"The Little Mermaid, released by Disney in 1989, is another adaptation of a fairy tale in which social formations can be interpreted through psychoanalysis. The movie is about King Triton's youngest teenage daughter, Ariel, who is curious about life on land and collects man made objects that end up in the ocean. After rescuing Prince Eric when he falls into the sea during a powerful storm, she decides she must be human so that she can be with him. Against her father's instructions that forbid her fascination with the human world, especially any contact with it, Ariel sees Ursula, the sea witch, and exchanges her voice for legs. The notion of beauty surfaces once more as an obvious means to an end. Unlike Cinderella, Ariel is already a princess, but her interest in the human world leaves her unsatisfied with her life under sea and leads her to pursue her love for Prince Eric. It is this very behavior that distinguishes her from other Disney princesses, but makes her like them as well.
The movie begins with Ariel's sisters singing to introduce her and they describe her voice as being "like a bell." Early on, we are informed of Ariel's talent as a singer so it is surprising to see this teenage girl give up her voice in order to have legs. Giving up her voice not only means she can no longer sing, but more importantly, that she can no longer speak. Literally, the female heroine is stripped of her voice. At the beginning, Disney's Ariel appears to be fun, inquisitive and adventurous, diverging from the typical behavior of a princess in a fairy tale, but soon enough the heroine is silenced when she chooses to lose the things that defined her for a man she does not even know. She sacrifices her voice, her family and sea friends for a life on land, and above all for Prince Eric. Laura Sells compares Ariel's conformity to that of a woman's saying, "Like so many other women who enter 'the workforce' or any other 'male sphere,' Ariel wrestles with the double-binding cultural expectations of choosing between either voice or access, but never both" (179). The dilemma Ariel faces is that there is no in-between room for her to have a life under the sea and on land as well and by entering the human world she chooses to let go of everything she knows.
At the beginning of the movie we are led to believe that Ariel's motives for life on land are her deep interests in the human world and how humans live and act. Ariel affirms this when she is in her secret cave looking at her collection of human objects . During this scene she sings Part of Your World and reveals her feelings for the place she lives in and where she wishes she could be. She makes distinctions between the sea and the land, and sings about how she's "got gadgets and gizmos aplenty, whozits and whatzits galore," but either way, the things she has accumulated don't amount to her longing to be part of the world above where she believes women possess a distinct voice. She sings, "Betcha on land they understand. Bet they don't reprimand their daughters. Bright young women. Sick o' swimmin'. Ready to stand." Yet, her later actions do not correlate with this desire to live on land where she feels she can obtain her independence. Once Prince Eric is introduced into Ariel's life, all of her ideals seem to disappear and it is clear that the male character has overpowered her desires for anything else. As a female character, Ariel is given the opportunity to be different from the other princesses we know, but in the same way voyeurism is a tool for controlling women in film, Ariel too becomes a subjective figure through this view. At first Ariel is "threatening but ultimately guilty and weak" once Prince Eric becomes her principal focus (Rose 117). Through voyeurism, Ariel's character becomes much more delicate and this is done "by investigating the woman and then punishing or saving her," which is exactly what Prince Eric does for her when he saves Ariel by killing Ursula and then marrying her (117).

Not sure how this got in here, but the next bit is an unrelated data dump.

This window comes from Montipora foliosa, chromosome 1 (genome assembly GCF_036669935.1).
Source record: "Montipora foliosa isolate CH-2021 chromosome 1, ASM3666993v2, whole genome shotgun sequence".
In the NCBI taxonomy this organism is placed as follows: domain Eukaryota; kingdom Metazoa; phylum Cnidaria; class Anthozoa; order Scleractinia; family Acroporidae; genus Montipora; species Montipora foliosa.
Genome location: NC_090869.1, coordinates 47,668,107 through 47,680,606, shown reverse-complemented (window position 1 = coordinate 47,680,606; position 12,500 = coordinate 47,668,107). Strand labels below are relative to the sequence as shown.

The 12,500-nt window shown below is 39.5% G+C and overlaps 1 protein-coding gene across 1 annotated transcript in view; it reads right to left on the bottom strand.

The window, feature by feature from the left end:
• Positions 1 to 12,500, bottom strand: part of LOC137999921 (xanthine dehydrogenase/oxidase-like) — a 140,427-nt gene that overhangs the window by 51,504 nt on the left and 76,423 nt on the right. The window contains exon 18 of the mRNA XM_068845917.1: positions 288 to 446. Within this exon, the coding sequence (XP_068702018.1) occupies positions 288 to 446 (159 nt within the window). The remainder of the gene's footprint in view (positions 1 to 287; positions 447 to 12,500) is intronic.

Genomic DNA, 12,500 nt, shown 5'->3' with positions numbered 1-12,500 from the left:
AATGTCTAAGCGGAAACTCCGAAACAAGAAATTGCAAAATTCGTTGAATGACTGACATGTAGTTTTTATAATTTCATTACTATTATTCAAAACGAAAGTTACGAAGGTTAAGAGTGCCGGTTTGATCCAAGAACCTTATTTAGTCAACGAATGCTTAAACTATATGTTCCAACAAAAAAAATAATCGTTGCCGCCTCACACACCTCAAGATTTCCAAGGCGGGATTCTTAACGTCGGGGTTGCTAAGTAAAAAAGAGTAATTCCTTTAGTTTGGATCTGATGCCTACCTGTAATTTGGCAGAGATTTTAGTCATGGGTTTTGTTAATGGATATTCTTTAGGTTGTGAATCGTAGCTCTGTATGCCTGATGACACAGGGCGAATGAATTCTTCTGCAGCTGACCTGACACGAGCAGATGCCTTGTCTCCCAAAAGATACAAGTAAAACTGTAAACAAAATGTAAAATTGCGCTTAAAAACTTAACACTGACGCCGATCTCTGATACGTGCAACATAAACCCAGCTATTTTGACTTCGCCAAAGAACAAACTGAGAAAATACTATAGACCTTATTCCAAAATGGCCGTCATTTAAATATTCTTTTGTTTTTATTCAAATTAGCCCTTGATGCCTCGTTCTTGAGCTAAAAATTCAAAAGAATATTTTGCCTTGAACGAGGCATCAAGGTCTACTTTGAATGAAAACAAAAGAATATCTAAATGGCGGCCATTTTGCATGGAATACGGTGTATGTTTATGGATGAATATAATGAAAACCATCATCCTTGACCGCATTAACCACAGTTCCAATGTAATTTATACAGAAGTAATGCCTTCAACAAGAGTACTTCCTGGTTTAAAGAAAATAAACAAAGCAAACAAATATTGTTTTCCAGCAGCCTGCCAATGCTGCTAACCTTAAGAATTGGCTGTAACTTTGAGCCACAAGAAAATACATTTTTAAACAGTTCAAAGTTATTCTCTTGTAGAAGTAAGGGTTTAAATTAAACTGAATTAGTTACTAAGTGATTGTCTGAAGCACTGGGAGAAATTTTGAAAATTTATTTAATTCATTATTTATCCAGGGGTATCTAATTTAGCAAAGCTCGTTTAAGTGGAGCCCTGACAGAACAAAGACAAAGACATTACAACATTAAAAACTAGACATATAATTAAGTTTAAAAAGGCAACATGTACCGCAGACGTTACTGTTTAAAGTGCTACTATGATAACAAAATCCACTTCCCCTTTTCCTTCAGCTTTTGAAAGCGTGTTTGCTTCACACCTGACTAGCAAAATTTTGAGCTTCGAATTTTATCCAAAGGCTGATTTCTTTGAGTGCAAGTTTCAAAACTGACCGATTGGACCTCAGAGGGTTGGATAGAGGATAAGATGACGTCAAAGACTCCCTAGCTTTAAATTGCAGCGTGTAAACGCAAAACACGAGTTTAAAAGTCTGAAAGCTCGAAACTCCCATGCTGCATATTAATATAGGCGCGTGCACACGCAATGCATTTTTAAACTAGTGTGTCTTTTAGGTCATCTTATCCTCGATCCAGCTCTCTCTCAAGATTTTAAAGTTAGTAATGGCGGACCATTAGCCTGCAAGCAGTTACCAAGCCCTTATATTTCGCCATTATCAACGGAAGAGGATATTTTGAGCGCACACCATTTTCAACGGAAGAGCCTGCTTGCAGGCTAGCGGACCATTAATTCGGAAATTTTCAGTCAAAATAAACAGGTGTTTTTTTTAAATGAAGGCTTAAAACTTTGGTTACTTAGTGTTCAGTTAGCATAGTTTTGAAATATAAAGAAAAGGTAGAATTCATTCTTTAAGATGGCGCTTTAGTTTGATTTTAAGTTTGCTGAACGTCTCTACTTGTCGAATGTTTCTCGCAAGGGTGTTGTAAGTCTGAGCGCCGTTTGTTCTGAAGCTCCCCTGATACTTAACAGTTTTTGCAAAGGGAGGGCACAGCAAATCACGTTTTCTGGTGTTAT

Through a voyeuristic point of view, the distance between the male and female which keeps the female at a distance, always objectifying her, is portrayed through Ariel's inability to communicate with Eric. She fascinates him even if, in many instances, he obviously does not understand her. Through the transformation Ursula is able to grant, Ariel becomes like other Disney princesses, in which being a passive and beautiful female is the proper way to be. When Ariel tells Ursula that without her voice she will not be able to communicate with Eric, Ursula says, "You'll have your looks! Your pretty face! And don't underestimate the importance of body language! Ha!" Ursula's response emphasizes the suggestion that a woman's voice, her ability to express and share her own opinions and decisions, hardly matters since men care most about how attractive and sexy a woman is. The power beauty has in this and other Disney princess movies problematizes the type of acculturation young girls face. Since a very young age these girls have access to negative portrayals of females, many of them presented as though they are simply female nature, underestimating the media's power and influence. Through psychoanalysis, "centrally concerned with the process through which sexual difference is established and (often precariously) maintained," Ariel's actions can be regarded as an affirmation of female subjectivity (Rose 113). Her transformation for Prince Eric is depicted unrealistically as something painless and simple, whereas Hans Christian Anderson's tale describes an excruciating process. In this example of female subjectivity Ariel's legs show "compliance with the beauty culture, rather than her desire for access, mobility, and independence" (Sells 180).
Ursula Performs Femininity
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